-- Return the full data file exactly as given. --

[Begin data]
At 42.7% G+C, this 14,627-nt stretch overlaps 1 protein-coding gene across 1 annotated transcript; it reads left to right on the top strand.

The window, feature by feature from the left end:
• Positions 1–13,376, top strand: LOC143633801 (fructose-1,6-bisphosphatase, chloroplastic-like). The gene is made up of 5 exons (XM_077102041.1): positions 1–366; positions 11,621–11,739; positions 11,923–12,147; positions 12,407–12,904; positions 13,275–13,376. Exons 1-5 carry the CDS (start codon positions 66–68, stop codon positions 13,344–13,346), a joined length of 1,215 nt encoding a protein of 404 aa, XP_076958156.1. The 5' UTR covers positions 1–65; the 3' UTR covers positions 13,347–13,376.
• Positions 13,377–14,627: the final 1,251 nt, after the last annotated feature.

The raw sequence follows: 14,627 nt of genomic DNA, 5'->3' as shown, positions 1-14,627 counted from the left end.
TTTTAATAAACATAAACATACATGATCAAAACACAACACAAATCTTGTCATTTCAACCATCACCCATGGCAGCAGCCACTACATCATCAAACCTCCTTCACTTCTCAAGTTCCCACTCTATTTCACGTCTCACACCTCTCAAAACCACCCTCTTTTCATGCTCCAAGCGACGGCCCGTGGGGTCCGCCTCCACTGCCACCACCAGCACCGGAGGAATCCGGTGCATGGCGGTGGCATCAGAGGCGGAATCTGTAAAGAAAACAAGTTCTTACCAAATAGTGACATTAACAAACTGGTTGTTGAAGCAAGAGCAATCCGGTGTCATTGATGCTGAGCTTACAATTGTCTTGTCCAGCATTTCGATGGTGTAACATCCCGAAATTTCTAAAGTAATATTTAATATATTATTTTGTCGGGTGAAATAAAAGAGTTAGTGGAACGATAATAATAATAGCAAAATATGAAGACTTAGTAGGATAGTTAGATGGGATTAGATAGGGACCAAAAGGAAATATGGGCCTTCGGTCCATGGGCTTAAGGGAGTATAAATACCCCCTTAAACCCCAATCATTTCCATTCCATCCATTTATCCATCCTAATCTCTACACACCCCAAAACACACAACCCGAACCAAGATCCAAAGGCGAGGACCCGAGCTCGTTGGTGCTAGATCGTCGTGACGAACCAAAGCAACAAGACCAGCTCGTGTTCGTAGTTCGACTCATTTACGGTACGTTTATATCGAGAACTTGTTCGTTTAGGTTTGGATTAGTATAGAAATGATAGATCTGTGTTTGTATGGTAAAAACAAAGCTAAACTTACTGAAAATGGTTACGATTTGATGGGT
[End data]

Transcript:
At 42.7% G+C, this 14,627-nt stretch overlaps 1 protein-coding gene across 1 annotated transcript; it reads left to right on the top strand.

The window, feature by feature from the left end:
• Positions 1–13,376, top strand: LOC143633801 (fructose-1,6-bisphosphatase, chloroplastic-like). The gene is made up of 5 exons (XM_077102041.1): positions 1–366; positions 11,621–11,739; positions 11,923–12,147; positions 12,407–12,904; positions 13,275–13,376. Exons 1-5 carry the CDS (start codon positions 66–68, stop codon positions 13,344–13,346), a joined length of 1,215 nt encoding a protein of 404 aa, XP_076958156.1. The 5' UTR covers positions 1–65; the 3' UTR covers positions 13,347–13,376.
• Positions 13,377–14,627: the final 1,251 nt, after the last annotated feature.

The raw sequence follows: 14,627 nt of genomic DNA, 5'->3' as shown, positions 1-14,627 counted from the left end.
TTTTAATAAACATAAACATACATGATCAAAACACAACACAAATCTTGTCATTTCAACCATCACCCATGGCAGCAGCCACTACATCATCAAACCTCCTTCACTTCTCAAGTTCCCACTCTATTTCACGTCTCACACCTCTCAAAACCACCCTCTTTTCATGCTCCAAGCGACGGCCCGTGGGGTCCGCCTCCACTGCCACCACCAGCACCGGAGGAATCCGGTGCATGGCGGTGGCATCAGAGGCGGAATCTGTAAAGAAAACAAGTTCTTACCAAATAGTGACATTAACAAACTGGTTGTTGAAGCAAGAGCAATCCGGTGTCATTGATGCTGAGCTTACAATTGTCTTGTCCAGCATTTCGATGGTGTAACATCCCGAAATTTCTAAAGTAATATTTAATATATTATTTTGTCGGGTGAAATAAAAGAGTTAGTGGAACGATAATAATAATAGCAAAATATGAAGACTTAGTAGGATAGTTAGATGGGATTAGATAGGGACCAAAAGGAAATATGGGCCTTCGGTCCATGGGCTTAAGGGAGTATAAATACCCCCTTAAACCCCAATCATTTCCATTCCATCCATTTATCCATCCTAATCTCTACACACCCCAAAACACACAACCCGAACCAAGATCCAAAGGCGAGGACCCGAGCTCGTTGGTGCTAGATCGTCGTGACGAACCAAAGCAACAAGACCAGCTCGTGTTCGTAGTTCGACTCATTTACGGTACGTTTATATCGAGAACTTGTTCGTTTAGGTTTGGATTAGTATAGAAATGATAGATCTGTGTTTGTATGGTAAAAACAAAGCTAAACTTACTGAAAATGGTTACGATTTGATGGGT